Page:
Raindrop Messenger Archive

Official Newsletter of C.A.R.E.
The Center for Aromatherapy Research and Education

Volume 2, Number 3
APRIL 2004

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1. Bees: The First Aromatherapists
2. Cursed Fish Tank

IMPORTANT NOTE: The information in this newsletter is not meant
to diagnose, prescribe, or substitute for professional medical
assistance. It is provided as information only for your better
understanding of holistic health. In case of medical need, please
consult an appropriate licensed professional.


1. Bees: The First Aromatherapists
by David Stewart, Ph.D., R.A.

You could call it Sex in Advertising. Contrary to what you may
think, the first to employ sex in advertising were not people.
It was plants. In order to attract insects to pollinate them,
plant's most common device is to produce oily compounds
that imitate sexual pheromones. Pheromones are fragrant
chemicals secreted by animals to attract the opposite sex
for purposes of reproduction. By producing sexually attractive
fragrances, plants trick either the male and/or the female of
a species to visit them and carry pollen from one flower to

These imitation pheromones comprise many of the fragrances
we love in essential oils which have been the foundation of the
perfume business for thousands of years. They are aphrodisiac
to many members of the animal kingdom and they are
aphrodisiac to us. Plants and flowers have seduced us all,
and we love it.

Bees as the First Aromatherapists
There are some 600 species of orchids that enlist the aid
of bees for pollination. They are called “bee orchids.” There
is also a corresponding group of bees, called “euglossine bees.”
These orchids and these bees were made for each other.

Euglossine bees come in about 175 brightly colored species
in five genera. They are not like honey bees. They don’t live
in colonies, nor do they make honey. Their specialty is in
collecting fragrance chemicals (i.e. essential oils). They are
natural born aromatherapists.

Most flowers will reward their insect pollinators with either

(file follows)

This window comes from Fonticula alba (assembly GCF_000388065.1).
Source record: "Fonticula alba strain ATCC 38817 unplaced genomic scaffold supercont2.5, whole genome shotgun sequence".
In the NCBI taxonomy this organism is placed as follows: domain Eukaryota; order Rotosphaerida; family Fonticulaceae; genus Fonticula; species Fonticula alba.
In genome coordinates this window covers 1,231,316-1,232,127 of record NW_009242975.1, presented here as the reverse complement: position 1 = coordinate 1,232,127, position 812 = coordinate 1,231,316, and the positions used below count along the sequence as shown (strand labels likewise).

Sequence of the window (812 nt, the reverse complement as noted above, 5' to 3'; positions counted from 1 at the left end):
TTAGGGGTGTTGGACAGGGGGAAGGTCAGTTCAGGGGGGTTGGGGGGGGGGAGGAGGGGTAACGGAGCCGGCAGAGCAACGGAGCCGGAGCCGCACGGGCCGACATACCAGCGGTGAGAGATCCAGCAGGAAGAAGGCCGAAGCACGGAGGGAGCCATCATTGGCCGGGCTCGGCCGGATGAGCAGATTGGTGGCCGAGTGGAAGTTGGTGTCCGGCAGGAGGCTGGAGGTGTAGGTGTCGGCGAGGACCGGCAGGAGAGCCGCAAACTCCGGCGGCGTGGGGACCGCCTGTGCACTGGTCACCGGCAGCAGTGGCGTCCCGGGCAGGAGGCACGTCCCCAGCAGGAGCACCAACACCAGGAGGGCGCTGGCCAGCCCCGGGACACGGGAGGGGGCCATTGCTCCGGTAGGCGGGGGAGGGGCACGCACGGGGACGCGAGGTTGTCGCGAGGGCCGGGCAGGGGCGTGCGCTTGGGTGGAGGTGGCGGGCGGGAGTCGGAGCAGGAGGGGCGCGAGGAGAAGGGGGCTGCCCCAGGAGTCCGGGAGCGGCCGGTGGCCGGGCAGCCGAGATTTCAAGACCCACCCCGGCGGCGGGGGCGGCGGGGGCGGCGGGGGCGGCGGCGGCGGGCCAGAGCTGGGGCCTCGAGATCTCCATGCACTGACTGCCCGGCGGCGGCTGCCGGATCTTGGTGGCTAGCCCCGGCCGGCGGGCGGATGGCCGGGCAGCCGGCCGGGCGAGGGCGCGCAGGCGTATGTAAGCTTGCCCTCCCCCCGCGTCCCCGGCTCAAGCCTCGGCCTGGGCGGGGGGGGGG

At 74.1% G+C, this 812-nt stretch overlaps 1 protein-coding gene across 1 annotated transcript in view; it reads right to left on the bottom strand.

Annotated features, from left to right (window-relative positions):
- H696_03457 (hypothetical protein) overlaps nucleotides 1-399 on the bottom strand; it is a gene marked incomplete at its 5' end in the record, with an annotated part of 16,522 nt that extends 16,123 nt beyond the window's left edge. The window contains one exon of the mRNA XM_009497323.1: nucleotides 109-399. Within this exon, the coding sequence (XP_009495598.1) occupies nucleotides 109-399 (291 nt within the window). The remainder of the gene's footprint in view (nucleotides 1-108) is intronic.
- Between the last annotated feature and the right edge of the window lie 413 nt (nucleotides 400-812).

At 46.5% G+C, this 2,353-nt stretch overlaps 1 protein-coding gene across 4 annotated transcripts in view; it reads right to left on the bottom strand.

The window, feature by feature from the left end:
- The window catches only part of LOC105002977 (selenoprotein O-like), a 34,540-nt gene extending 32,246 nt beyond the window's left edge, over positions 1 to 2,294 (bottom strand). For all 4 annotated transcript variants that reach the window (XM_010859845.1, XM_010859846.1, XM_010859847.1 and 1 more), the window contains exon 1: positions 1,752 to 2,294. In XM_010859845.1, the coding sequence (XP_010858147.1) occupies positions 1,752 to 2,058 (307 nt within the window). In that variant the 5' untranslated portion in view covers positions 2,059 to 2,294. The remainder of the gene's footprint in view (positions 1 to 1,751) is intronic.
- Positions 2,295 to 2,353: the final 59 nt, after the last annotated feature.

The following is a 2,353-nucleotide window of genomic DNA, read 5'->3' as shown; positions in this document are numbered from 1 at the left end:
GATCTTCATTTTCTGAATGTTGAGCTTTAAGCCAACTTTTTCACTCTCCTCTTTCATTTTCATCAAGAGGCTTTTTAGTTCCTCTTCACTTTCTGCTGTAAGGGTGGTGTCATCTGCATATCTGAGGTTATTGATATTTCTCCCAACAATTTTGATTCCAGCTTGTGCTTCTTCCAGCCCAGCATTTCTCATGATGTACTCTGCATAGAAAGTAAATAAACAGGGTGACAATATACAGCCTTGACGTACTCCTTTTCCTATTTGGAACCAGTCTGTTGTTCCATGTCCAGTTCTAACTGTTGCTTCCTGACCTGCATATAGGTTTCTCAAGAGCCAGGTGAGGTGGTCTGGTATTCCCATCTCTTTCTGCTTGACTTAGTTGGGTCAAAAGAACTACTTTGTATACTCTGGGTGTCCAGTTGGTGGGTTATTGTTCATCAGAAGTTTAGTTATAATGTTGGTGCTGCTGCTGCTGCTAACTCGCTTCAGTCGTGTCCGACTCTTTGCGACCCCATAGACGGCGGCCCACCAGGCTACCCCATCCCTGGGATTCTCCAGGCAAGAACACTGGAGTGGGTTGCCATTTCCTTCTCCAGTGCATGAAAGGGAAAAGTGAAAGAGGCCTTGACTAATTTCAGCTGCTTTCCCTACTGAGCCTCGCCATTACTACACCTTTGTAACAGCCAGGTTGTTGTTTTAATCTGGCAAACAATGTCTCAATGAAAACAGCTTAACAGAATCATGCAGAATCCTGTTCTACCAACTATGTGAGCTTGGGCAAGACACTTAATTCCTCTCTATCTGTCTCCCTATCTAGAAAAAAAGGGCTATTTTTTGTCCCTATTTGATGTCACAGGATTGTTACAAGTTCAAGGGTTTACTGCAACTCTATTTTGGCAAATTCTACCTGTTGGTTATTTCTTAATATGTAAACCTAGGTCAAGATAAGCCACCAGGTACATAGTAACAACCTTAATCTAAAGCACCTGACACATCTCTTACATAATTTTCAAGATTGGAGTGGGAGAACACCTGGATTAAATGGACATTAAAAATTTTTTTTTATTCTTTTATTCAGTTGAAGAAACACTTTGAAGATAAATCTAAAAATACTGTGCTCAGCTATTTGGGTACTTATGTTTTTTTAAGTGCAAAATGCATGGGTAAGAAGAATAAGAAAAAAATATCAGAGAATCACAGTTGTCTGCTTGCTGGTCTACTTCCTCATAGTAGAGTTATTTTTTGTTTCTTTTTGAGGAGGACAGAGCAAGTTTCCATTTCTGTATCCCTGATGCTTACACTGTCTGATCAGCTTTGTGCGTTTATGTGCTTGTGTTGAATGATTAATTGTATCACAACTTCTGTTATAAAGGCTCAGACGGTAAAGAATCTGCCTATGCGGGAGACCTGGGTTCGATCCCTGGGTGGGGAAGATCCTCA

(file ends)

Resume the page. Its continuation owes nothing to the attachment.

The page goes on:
a nectar (sugar water stored in the flower's cup) or pollen
(a high protein food). However, the group of orchids that
euglossine bees pollinate bear flowers with no nectar and no
pollen that can serve as food. So there are no sweet or
nourishing rewards to entice them to visit. What the flowers
do offer are copious quantities of fragrant essential oils that
the bees love—the male bees, that is. The female bees could
care less and never visit the flowers. This is a case where
pollination is exclusively by male bees only.

Among these 600 species of orchids, more than sixty
different aromatic compounds have been identified with
each plant employing at least a dozen of them in fashioning
their particular perfume to entice the male bees. The
compounds identified are common to many plants other
than orchids. These include 1,8 cineol (found in eucalyptus,
rosemary, ravensara, and dozens of other plants), benzyl
cetate (found in jasmine, ylang ylang, and Roman chamomile),
and a-pinene (found in pine, frankincense, galbanum, the
rose of sharon, and hundreds of others).

When a male bee comes to visit an orchid soliciting its
attention, it does not look for pollen or nectar. It goes
straight for the fragrant oils of the flower. He begins by
emitting a blend of his own oils onto the oil droplets of the
orchid. The bee’s oil gland is in his head and acts as a solvent
to facilitate gathering up the orchid’s oil secretions. Using
brushes on his front pair of feet, he scrubs the plant
surface and mops up the mixture until the mopheads on